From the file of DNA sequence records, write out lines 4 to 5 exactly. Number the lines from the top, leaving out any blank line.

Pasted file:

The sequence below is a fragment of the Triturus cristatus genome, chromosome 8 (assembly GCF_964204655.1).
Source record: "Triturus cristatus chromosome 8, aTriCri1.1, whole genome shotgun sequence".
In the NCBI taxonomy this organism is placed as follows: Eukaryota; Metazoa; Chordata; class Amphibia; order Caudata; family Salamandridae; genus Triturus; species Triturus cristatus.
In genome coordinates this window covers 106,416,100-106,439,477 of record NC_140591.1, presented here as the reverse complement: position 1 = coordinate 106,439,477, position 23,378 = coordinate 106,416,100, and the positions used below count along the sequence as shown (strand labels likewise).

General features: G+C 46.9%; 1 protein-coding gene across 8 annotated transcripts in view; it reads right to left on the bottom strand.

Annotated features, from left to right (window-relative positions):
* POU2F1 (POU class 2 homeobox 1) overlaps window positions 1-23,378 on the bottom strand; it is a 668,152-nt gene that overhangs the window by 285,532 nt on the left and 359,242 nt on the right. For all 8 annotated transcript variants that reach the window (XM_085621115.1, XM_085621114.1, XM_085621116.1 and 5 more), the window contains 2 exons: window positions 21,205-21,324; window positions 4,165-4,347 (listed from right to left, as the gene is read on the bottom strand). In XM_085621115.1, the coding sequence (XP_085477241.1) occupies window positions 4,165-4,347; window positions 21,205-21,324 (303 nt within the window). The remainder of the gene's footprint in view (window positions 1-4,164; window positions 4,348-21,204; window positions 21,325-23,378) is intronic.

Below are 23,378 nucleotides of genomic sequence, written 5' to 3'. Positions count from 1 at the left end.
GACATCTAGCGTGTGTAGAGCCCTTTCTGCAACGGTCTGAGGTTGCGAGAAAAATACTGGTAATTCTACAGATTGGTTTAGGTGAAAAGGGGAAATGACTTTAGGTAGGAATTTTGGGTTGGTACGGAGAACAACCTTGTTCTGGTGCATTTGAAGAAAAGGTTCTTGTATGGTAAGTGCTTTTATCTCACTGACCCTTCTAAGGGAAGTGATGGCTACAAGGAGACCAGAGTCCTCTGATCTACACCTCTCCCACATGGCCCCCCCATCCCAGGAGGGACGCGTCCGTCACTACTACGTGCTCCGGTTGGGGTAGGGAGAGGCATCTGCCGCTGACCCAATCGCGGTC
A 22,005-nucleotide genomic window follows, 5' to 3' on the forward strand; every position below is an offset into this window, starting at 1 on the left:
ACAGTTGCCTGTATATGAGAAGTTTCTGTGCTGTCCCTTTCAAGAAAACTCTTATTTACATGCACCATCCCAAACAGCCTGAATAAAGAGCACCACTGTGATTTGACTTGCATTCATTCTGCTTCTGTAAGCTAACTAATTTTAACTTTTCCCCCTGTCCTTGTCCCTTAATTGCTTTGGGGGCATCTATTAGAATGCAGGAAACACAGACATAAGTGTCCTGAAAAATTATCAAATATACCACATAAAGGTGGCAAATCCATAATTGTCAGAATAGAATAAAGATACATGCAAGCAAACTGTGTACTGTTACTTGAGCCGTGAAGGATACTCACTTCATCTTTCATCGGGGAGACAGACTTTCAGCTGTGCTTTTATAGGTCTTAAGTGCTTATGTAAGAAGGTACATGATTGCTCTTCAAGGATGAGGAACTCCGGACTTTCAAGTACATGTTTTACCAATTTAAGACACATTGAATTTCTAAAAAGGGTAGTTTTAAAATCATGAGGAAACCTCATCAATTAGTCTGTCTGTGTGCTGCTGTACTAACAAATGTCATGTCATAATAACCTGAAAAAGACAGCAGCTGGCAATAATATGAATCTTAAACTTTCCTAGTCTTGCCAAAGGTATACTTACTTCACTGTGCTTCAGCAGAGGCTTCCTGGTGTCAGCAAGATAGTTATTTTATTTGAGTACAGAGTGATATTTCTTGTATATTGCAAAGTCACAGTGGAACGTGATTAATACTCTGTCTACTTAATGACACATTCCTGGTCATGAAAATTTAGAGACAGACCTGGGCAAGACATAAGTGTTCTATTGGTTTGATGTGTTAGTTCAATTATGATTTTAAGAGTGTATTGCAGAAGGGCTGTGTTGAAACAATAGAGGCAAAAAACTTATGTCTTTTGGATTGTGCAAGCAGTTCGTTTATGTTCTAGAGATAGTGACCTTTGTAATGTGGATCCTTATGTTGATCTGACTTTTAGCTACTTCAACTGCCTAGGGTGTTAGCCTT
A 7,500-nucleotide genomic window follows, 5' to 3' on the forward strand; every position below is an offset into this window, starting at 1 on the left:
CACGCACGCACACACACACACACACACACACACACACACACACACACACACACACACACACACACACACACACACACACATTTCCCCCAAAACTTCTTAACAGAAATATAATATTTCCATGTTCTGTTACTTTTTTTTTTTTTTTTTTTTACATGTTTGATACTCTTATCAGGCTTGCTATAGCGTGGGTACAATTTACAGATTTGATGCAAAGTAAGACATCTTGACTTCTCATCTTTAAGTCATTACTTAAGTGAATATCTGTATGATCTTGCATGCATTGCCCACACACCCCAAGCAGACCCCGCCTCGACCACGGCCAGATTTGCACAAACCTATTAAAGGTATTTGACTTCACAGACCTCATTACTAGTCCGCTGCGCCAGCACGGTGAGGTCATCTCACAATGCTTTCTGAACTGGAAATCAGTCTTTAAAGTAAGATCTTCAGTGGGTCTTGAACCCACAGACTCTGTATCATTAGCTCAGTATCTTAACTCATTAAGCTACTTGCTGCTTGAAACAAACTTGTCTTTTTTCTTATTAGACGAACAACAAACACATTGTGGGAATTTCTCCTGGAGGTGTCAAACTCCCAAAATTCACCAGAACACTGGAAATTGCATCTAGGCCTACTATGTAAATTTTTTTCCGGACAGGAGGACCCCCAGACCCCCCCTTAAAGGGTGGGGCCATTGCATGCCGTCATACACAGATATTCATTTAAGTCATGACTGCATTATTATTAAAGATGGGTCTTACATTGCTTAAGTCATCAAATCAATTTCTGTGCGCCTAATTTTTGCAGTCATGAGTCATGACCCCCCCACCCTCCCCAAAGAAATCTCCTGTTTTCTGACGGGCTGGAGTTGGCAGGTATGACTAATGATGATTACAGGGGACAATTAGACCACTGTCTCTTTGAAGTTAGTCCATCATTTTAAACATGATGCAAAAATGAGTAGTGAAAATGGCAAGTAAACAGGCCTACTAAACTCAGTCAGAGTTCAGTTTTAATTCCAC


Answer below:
In genome coordinates this window covers 106,416,100-106,439,477 of record NC_140591.1, presented here as the reverse complement: position 1 = coordinate 106,439,477, position 23,378 = coordinate 106,416,100, and the positions used below count along the sequence as shown (strand labels likewise).

General features: G+C 46.9%; 1 protein-coding gene across 8 annotated transcripts in view; it reads right to left on the bottom strand.